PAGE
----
This market isn’t often surprised, but I suspect there will have been a few eyebrows raised at the latest house price indices put out recently by both the Nationwide and the Halifax.
Halifax figures for 2019 as a whole showed a surprising 4% growth in house prices, compared to 2018, although it did acknowledge that a large part of that growth was in the latter months of the year/decade, and was in comparison with a period of relatively benign growth back at the tail-end of 2018.
That said, it had predicted a 2-4% increase, and therefore to have inflation running right at its highest prediction threshold was somewhat surprising. Might we see this as the start of a new period of house price growth? Only time will tell.
Nationwide looked at prices throughout the last couple of decades, and again might have surprised a number of commentators within the market with its conclusion that UK average house prices were up 33% over the past 10 years.
Again, this was nothing like the figures seen in the period 2000-2009, which saw growth of 117%, but it perhaps showed that capital growth with a property investment was possible, if those investors were prepared to hold their assets for the long-term.
That, in itself, is a message we should consider holding onto and highlighting, especially when there are many who might consider property investment without short, sharp increases in value, not worth their time or money. We might add that it is this type of investor – the get-rich-quick merchants – who got their fingers burnt at the tail-end of the 2000s, and that property investment should always be pursued with a long-term strategy.
What these figures do perhaps reveal however, is that we are likely to have a landlord population – certainly those who bought in the 2000s – who might well be sitting on a large amount of equity and be considering how they could use it going forward. That’s on the understanding that they haven’t used that equity to underpin any capital raising already, and one suspects that the more professional/portfolio end of the market, will have already been doing this regularly in the intervening years.
However, for some landlord clients there may not have been that entrepreneurial zeal present in others, and they may have been happy to sit on their properties for the duration, making the most of strong tenant demand, lower interest rates on their finance, and growing capital value. It doesn’t sound like too bad a place to be and is perhaps an argument for more potential landlords to look at the buy-to-let market as a place to invest in 2020 and beyond.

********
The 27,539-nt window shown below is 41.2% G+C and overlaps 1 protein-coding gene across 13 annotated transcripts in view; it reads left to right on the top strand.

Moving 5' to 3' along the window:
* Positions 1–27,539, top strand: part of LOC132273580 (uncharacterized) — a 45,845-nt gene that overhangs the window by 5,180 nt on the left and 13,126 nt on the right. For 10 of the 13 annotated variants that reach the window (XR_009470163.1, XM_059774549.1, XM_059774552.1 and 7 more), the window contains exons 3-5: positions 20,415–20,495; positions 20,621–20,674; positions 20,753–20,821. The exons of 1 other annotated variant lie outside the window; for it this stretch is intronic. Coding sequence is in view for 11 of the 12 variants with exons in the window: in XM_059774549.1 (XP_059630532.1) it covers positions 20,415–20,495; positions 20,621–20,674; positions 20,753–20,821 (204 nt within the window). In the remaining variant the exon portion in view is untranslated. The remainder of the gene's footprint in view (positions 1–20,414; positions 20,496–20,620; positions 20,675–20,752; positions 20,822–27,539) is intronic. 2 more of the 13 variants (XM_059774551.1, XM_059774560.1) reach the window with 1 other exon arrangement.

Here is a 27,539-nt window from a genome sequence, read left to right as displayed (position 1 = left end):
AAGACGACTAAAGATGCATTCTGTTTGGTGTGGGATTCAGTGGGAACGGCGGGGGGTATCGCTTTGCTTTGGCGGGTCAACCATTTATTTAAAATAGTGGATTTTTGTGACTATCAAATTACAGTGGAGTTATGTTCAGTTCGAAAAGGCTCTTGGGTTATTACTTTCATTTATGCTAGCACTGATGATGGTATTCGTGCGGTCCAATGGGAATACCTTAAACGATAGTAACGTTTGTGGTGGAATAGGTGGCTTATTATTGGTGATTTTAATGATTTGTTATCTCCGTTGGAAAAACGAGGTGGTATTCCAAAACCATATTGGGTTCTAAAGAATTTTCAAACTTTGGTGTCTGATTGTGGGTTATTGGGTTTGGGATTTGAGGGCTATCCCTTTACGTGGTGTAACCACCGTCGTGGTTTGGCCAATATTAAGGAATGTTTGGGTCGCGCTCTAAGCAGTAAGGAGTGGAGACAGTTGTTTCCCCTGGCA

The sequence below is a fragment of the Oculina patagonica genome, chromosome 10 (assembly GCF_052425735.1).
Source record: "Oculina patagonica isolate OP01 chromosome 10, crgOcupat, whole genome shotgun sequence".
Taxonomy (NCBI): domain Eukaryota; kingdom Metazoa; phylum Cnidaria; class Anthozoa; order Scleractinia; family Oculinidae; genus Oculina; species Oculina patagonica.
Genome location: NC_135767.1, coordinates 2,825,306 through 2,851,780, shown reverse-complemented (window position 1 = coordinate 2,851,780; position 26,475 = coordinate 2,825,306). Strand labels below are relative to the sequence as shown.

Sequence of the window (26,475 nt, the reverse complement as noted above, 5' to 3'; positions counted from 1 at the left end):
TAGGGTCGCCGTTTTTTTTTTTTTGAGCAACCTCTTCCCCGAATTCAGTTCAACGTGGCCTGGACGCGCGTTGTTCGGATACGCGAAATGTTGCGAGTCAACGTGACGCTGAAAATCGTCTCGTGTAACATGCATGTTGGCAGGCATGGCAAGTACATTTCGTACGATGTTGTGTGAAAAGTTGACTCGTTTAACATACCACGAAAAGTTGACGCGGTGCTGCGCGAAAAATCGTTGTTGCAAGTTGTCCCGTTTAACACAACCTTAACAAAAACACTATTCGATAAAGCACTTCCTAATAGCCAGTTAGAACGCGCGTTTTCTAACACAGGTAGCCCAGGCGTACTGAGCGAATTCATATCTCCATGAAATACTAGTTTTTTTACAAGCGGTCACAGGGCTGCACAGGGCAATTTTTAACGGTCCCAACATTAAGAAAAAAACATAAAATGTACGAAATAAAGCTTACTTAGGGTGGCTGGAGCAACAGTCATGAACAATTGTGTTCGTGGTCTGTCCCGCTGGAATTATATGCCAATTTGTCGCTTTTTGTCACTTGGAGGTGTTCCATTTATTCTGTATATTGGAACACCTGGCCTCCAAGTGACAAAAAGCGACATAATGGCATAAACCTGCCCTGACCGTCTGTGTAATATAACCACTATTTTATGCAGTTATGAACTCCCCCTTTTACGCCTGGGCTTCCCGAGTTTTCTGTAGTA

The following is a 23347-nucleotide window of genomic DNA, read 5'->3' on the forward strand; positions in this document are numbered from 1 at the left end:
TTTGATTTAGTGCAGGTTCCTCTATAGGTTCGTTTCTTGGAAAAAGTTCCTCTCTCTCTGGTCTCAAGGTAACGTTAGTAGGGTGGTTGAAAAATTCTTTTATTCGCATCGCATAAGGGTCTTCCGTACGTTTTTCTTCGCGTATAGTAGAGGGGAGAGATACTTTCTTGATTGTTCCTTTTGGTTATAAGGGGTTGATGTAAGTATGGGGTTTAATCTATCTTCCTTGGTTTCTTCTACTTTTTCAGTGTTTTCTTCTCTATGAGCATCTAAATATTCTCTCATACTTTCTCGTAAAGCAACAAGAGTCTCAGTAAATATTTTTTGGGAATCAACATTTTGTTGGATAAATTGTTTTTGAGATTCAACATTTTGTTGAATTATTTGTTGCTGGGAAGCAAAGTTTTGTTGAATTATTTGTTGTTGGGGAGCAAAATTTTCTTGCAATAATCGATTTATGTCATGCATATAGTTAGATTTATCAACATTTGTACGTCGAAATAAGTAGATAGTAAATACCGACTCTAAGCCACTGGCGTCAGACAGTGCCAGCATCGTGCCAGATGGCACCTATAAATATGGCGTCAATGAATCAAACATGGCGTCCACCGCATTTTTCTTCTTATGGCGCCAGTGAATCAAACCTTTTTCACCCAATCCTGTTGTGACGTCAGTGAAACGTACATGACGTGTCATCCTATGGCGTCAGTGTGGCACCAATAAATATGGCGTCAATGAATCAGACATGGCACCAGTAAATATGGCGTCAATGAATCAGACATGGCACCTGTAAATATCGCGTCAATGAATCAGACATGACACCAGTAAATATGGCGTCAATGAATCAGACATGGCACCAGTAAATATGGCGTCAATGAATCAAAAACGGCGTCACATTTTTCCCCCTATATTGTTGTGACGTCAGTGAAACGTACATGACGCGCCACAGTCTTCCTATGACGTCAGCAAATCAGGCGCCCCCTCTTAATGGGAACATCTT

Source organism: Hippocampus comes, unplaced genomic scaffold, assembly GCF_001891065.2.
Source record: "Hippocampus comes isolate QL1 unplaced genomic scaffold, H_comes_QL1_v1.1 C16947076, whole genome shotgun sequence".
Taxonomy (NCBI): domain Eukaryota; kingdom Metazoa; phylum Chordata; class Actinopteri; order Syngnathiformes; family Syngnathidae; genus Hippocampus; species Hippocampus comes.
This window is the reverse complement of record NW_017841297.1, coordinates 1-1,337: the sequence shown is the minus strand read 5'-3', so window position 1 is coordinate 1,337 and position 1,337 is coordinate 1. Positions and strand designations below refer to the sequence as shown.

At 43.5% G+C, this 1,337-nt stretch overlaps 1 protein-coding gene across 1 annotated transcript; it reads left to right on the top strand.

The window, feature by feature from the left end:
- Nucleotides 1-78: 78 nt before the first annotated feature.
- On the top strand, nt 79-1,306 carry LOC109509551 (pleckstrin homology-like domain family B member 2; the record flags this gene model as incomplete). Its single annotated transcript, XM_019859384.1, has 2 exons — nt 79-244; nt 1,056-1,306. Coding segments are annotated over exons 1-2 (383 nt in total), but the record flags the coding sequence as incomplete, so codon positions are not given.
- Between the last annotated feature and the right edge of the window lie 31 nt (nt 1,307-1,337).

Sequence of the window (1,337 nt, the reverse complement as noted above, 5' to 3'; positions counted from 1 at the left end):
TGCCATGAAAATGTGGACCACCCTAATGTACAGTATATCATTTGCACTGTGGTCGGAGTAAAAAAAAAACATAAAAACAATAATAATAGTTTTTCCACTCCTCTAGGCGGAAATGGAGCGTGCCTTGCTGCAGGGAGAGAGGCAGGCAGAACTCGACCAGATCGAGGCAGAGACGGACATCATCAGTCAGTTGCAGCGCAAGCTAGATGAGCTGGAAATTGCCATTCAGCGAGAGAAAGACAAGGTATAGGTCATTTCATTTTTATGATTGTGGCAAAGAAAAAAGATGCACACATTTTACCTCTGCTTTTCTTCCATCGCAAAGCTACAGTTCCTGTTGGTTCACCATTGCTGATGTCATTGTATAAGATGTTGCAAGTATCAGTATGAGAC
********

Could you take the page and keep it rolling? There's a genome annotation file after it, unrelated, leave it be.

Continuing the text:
Again, we’re not suggesting that 2020-2029 will deliver the type of house price growth that was accumulated at the start of the century, but a healthy dose of inflation throughout the next 10 years would not be sniffed at. Especially, when it seems likely that the demand for quality rental properties will continue for some time, and we might have a future political environment which could be more benign for landlords. Fingers crossed.
Recent survey results suggest there are a number of existing landlords – most likely of the amateur persuasion – who after holding a property for some time, could now be persuaded to part with it. Despite what some believe, rental properties tend to be bought by landlords (not first-time buyers) and therefore new or existing landlords might be able to either start, or secure additions, to their portfolios in the months ahead.
The PRS and buy-to-let market is, of course, rather different to what it was in those heady mid-2000s’ days, but it is also very different to the pre-Credit Crunch situation too. The need for excellent rental stock has never gone away and demand continues to exceed supply, with little chance of this being squared up anytime soon.
Advisers have an excellent opportunity to pick up new investors/landlords, turning the next generation of portfolio landlords into long-term clients, and benefiting from a highly competitive mortgage market that services all types of landlords, with all types of properties, renting to all types of different tenants.
With good rental returns, a continued uptick in house prices, and the buy-to-let sector being as competitive as it has been for some time, we suspect that this next decade will continue to present opportunities for all stakeholders and signal a continued resurgence in this highly-important part of our overall market.
Jeff Knight is director of marketing at Foundation Home Loans